Durham Cricket marches on in face of funding crisis


The last year, at its chaotic and unpredictable worst, has had implications far and wide throughout Durham, with Cricket no exception. has been cancelled for this academic year, the men’s 1s Hockey seem unlikely to be able to continue their campaign in the Premier Division and college sport, the crown jewel of the Durham sporting scene, is yet to get going.

Amongst all of this, Durham University Cricket Club (DUCC) perhaps represent one of Durham’s most affected sporting
institutions. Their season, which takes place almost exclusively in Easter term, was cancelled last year with the arrival of the first national lockdown. And, whilst this year’s season seems set to continue, the loss of long-term funding from the MCC and various coronavirus-related restrictions have made it a difficult year so far for the club.

Speaking to Palatinate, Social Secretary Kam Hornby has admitted that it has been a difficult time for the club, but stressed they have taken this year to implement some much needed structural and cultural changes to the club and to promote a “one club mentality”. He admits in the past the club has been a “bit guilty of having the MCCU and ‘the rest’” creating a bit of a divide between the top teams in the club and those lower down.

By restructuring the club and rebranding the top team’s 1s and 2s rather than the MCCU squad and the MCCU Devs, Kam and Seb Carty, the social media sec, hope to see “emphasis being placed on performance and training ethic” and a sense of unity throughout the club, something which will hopefully lead to greater results on the pitch come summer.

Over the last few months, with few full in-person training sessions and events, DUCC has been keen to look at the bigger picture and responsibilities of Durham sport. Kam recognises the importance of being more than simply a facilitator for sport but also a community that looks after one another.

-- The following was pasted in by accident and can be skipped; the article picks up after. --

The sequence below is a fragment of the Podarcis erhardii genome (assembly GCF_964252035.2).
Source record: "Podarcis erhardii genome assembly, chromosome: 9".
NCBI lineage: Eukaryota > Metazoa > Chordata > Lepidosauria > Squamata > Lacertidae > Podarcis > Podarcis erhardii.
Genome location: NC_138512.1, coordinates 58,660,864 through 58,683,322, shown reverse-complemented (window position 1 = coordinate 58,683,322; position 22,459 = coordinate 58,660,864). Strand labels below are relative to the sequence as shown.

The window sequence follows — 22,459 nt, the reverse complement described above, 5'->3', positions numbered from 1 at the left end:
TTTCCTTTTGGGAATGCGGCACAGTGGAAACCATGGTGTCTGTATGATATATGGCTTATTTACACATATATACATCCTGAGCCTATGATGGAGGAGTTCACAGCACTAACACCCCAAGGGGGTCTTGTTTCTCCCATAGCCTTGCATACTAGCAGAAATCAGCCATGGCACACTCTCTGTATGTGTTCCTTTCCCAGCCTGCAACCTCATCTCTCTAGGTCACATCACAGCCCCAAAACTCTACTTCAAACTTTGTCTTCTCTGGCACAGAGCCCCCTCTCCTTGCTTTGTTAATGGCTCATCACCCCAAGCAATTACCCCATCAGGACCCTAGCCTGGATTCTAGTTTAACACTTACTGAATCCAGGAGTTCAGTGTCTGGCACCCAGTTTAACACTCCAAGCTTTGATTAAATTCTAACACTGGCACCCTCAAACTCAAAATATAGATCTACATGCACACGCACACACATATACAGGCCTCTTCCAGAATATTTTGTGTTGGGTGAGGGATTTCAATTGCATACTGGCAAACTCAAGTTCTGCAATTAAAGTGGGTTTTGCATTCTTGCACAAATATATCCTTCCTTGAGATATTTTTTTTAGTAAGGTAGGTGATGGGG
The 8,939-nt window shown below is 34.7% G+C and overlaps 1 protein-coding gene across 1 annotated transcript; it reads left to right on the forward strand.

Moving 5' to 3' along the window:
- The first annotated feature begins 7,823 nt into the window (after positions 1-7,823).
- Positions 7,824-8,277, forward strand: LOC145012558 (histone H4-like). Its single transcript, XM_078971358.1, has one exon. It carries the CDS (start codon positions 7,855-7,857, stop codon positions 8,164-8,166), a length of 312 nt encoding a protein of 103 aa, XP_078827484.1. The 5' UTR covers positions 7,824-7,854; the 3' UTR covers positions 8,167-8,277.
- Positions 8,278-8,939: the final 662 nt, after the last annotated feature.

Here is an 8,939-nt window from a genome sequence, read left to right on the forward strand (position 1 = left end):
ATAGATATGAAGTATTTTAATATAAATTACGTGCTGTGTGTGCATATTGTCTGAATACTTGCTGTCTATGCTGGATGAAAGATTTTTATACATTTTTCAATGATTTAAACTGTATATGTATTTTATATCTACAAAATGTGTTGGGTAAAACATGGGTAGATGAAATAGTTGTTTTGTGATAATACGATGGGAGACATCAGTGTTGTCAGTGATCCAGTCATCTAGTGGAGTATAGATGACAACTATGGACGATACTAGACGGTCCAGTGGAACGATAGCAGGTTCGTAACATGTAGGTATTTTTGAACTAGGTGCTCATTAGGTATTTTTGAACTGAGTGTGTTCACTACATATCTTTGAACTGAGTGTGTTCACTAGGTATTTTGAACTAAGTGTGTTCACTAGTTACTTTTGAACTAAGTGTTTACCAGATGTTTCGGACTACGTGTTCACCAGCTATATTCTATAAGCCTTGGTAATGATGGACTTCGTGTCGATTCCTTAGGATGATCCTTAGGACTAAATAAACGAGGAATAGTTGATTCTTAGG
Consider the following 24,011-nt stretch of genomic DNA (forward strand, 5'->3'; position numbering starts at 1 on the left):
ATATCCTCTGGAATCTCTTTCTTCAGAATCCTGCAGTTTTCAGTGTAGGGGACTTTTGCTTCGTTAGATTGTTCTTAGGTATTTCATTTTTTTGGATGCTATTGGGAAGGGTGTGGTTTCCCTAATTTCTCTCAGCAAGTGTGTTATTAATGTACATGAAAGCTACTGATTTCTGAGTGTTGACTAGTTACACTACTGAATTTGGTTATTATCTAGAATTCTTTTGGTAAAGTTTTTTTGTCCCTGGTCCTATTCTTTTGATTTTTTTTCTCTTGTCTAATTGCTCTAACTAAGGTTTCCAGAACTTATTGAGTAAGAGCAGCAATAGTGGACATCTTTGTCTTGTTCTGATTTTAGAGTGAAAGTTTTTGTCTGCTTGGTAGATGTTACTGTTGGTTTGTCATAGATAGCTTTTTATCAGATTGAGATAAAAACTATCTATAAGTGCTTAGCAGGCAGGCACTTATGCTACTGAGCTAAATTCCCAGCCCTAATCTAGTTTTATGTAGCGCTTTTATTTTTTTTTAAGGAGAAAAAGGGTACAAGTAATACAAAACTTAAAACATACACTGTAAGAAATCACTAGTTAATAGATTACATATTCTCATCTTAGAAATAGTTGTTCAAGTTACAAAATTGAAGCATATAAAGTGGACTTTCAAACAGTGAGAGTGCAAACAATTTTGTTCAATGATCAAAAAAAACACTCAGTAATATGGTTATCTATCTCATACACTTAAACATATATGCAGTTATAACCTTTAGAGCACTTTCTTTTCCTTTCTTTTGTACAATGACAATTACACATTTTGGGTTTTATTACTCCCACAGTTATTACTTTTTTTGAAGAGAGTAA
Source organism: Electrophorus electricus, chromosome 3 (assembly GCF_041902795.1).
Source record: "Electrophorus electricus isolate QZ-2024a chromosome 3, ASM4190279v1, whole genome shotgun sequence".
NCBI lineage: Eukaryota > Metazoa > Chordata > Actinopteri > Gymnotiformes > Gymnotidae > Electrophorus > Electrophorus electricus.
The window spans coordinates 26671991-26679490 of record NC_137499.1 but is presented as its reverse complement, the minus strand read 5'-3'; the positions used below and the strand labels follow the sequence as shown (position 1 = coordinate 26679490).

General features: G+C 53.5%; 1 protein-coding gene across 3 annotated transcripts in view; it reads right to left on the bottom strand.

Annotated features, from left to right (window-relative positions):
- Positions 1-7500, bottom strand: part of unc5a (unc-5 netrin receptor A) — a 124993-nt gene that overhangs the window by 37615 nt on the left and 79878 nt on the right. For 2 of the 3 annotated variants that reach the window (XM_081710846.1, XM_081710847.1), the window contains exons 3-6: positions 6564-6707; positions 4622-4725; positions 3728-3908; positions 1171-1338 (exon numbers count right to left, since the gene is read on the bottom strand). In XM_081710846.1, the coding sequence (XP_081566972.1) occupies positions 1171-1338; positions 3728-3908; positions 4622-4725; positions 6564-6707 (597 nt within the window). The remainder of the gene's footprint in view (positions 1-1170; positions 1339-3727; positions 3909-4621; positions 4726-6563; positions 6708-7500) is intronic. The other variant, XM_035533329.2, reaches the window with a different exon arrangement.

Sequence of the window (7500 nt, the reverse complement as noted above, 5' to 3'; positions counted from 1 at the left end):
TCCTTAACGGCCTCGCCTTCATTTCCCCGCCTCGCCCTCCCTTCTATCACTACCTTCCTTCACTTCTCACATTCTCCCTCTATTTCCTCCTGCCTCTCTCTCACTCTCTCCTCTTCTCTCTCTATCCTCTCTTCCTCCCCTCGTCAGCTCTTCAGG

“We have also placed a bigger emphasis on mental health [this year]. We held a mental health seminar with Lewis Baxter, a mental health campaigner and Durham student. Furthermore, as there is very little to do in terms of in-person training, we’ve tried to focus on making sure the freshers feel as if they’re part of something big, and we’ve made it clear that they can pop up to us as senior members of the squads for a chat regardless of what it’s about.

the loss of long-term funding from the MCC and various coronavirus-related restrictions have made it a difficult year so far for the club

Combined with making sure socials aren’t toxic and solely drinking-based and holding more events with the Women’s team this year, there is a sense that in this time of great social isolation, the club has become a community and far more than just eleven students taking to the field to bowl or bat.

As the club tentatively puts plans in place for a return to action with a full pre-season in the Easter break, they will have to keep an eye on the future and, in particular, funding for next season. As part of ECB restructuring, all six MMCUs have ceased to receive funding, with the decision being made prior to Covid-19. Lew Bedford, the Club President, explained the precarious situation this left the club in.

“Fortunately, the ECB has provided a guaranteed funding round of one year and depending on the success of the programme and the alignment of this programme to the ECB’s higher-level strategy, we may continue to receive funding from them. If this is not the case, the University will need to think of ways to increase fundraising from an internal perspective and build a level of self-sufficiency so that we can continue to deliver a brilliant experience to all.”

Regardless of the outcome, Lew, Kam, Seb and the rest of DUCC are simply keen to return to some sort of cricketing normality come Easter. Plans for full trials and friendlies with Leeds University are currently being discussed and there is a sense of optimism that the season can occur in its entirety this summer.

For Lew, the idea of being back “on the road, with the characters and lovely blokes in the dressing rooms” is what it’s all about and hopefully, those times will return soon. For now, at least, one must wait but not ignore the great efforts of the club to create more of a community in this most difficult of times.

Image: Richard Ellis via Flickr


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